Saturday, September 09, 2006

Arm-chair Astromomy for Beginners

Review by Garnet Brooks

Beginning a hobby in astronomy does not necessarily involve buying a telescope. Some people live in urban areas where there is too much light at night to see the heavens well. They may not even have a place to put or aim a telescope especially if tall buildings block the view. And, as a beginner, if you buy a very cheap telescope the image may constantly jump and drive you crazy.

One way to begin is to buy two or three astronomy volumes. There are different kinds with vastly different levels of information. People may have varying interests also. Beginning guides are available to tell you how to find constellations with the naked eye or with field glasses. Most people can start with the field glasses, a compass, and a star chart. Some beginners will want to know about the solar system. Others may be interested in stargazing. Still others in deep space objects like distant galaxies. Some may want to anticipate and observe comets. Others may want to know about space exploration.

One way to begin is by getting a college level introduction to astronomy. This has both advantages and disadvantages. While it may be systematic and informative it may also presuppose a knowledge of physics that the beginner does not have. In such volumes you may find good descriptions of spectral analysis, planetary motion, or other technical information all of which is not necessary to enjoy stargazing. One of the advantages to purchasing one of them is that they are often sold used at bookstores near a university.

A good place to start is a volume that says it is a practical guide. A good quality book of this sort should be easy to use with nice, clear pictures and general not extensive descriptions of the basic areas of astronomy. They often have pull out or detachable maps of the constellations for each of the four seasons of the year. They may have factual information about how to observe the sky locating not only constellations but planets that are easily visible. The may have factual information also about things like the composition of stars, solar winds and eclipses. Usually there is some information about the cosmogony, theories about the development and origins of the universe. Usually too there is some information about the more exotic things like dwarf stars, novas, black holes, or pulsars. There may be a brief introduction to physics.

Some basic astronomy volumes are very affordable. Some of the larger book chains reprint and sell them. I have found more than one very good one at Barnes and Nobel chain stores. Some contain resources guides that direct you to web sites like NASA's or to other more specific volumes. From there the beginner may want to invest in a more advanced volume or to be more specific in interest studying primarily the solar system or primarily deep space, for example. Amazon.com is a good place to look for texts. Another is the discount mail-order company E. R. Hamilton (they also have their inventory online).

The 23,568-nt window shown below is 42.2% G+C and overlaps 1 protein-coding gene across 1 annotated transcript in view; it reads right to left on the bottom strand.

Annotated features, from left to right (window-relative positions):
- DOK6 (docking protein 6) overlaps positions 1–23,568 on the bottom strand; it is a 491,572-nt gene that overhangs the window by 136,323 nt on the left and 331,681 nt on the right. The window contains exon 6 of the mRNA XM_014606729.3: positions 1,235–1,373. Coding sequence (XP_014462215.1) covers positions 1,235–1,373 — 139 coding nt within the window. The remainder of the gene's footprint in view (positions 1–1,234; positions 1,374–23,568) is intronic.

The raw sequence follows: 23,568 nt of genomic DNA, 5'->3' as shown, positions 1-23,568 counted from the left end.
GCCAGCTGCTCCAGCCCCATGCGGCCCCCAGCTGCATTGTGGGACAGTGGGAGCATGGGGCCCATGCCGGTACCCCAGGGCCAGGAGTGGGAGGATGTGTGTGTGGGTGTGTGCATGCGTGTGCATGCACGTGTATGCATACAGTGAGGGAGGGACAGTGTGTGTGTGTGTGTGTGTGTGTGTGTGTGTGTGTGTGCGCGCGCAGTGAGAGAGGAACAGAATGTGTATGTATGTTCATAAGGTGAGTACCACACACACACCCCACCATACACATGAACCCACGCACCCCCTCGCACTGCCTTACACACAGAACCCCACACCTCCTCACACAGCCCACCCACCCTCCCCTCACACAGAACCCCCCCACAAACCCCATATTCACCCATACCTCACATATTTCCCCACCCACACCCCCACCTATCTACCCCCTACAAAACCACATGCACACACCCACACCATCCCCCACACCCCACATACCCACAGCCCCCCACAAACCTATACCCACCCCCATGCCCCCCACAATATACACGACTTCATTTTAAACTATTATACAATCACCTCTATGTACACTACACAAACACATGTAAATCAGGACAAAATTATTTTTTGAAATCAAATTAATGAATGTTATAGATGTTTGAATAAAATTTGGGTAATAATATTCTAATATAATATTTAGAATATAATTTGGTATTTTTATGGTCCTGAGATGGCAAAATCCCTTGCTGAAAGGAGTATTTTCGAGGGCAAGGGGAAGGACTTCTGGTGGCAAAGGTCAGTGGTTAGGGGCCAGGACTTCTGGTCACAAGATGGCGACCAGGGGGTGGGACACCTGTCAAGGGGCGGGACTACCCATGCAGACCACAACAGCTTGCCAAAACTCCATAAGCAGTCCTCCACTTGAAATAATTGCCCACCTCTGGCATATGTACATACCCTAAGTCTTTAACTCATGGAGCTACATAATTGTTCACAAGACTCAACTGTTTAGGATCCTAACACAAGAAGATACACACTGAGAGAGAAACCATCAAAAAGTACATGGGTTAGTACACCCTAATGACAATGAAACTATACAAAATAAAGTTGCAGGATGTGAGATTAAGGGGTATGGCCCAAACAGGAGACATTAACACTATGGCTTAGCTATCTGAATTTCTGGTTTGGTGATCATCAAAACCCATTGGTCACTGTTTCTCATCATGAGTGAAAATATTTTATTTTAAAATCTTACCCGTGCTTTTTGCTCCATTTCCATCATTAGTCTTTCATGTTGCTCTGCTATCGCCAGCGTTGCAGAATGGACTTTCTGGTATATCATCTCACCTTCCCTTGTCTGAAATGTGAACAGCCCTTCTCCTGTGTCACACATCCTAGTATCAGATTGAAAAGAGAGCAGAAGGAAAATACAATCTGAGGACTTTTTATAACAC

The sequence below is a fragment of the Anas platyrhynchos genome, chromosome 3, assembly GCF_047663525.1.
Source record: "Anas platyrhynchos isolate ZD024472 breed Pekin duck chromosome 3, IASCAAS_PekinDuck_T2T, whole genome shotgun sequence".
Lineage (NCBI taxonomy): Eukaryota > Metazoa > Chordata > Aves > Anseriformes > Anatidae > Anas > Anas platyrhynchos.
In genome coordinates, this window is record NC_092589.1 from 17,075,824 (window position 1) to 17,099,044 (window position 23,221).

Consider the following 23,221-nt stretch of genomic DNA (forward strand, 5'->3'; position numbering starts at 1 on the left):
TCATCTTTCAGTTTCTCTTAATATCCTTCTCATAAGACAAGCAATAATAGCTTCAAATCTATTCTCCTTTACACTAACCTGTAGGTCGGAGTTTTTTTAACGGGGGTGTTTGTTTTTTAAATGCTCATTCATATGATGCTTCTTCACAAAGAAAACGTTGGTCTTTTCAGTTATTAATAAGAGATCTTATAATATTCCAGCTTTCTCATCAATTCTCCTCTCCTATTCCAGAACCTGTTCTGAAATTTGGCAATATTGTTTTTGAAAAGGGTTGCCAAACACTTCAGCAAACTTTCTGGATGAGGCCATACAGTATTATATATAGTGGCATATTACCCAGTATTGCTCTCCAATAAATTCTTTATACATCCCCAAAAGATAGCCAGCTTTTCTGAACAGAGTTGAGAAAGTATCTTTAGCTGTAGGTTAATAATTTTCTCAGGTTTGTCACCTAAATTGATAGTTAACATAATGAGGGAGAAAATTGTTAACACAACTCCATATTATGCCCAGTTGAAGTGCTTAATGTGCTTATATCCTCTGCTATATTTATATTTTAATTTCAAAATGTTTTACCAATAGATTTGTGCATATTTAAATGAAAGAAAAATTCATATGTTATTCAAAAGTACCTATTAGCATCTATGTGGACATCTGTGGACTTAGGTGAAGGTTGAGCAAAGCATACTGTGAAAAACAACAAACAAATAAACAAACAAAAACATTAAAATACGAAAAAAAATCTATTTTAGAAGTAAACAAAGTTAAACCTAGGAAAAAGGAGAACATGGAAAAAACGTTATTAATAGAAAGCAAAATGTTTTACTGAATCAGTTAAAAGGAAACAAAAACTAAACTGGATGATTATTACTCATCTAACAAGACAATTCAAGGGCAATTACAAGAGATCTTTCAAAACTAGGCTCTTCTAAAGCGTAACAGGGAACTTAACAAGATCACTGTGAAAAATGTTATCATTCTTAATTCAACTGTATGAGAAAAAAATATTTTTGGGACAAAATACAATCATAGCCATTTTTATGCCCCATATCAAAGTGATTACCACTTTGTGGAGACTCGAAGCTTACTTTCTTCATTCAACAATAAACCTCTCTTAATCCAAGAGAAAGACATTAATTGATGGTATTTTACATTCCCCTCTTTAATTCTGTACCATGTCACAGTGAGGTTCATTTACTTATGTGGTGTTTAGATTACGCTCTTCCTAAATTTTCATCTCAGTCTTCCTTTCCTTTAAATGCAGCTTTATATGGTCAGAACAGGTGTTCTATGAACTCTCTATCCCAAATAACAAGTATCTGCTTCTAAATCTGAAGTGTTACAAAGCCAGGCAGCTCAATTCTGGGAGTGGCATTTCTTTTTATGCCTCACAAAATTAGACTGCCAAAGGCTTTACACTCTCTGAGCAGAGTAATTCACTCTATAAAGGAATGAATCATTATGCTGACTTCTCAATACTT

Some astronomy texts contain disc for the computer which contain not only a wide array of color photos but also programs that help track things like orbital motion. Some provide simulations of all sorts of things like tracking a path through the mountains of the moon. Plus they have cool screen savers. My astronomer's companion guide has a program which simulates space flight in the solar system, one that simulates lunar and solar eclipses, and a comprehensive sky atlas. This is only a sample of the many things included.

One of the nicest things, in my opinion, is the large picture book particularly photos from the Hubble Space Telescope. For sheer beauty and mystery there is nothing like a good photo of the Ring Nebula. Of course, the Hubble photos are of things any amateur astronomer is just not going to see very well or at all with even a good telescope.

There are numerous web sites with amateur astronomy information. The best place to start is with NASA's web site. They have free downloads and you can access the NASA TV channel by web.

If you start actual observation of the sky with field binoculars you can see the moon quite well and can track the movement of some of the larger planets. There are a number of astronomy magazines available. Sky and Telescope is one of the best. It can also help you decide if you want to take the step to buy a small telescope. Another good one is Astronomy especially the online version. Meade and Orion sell reasonably priced basic telescopes. Or you could just sit in a nice comfy chair with a big picture book.

1 comment:

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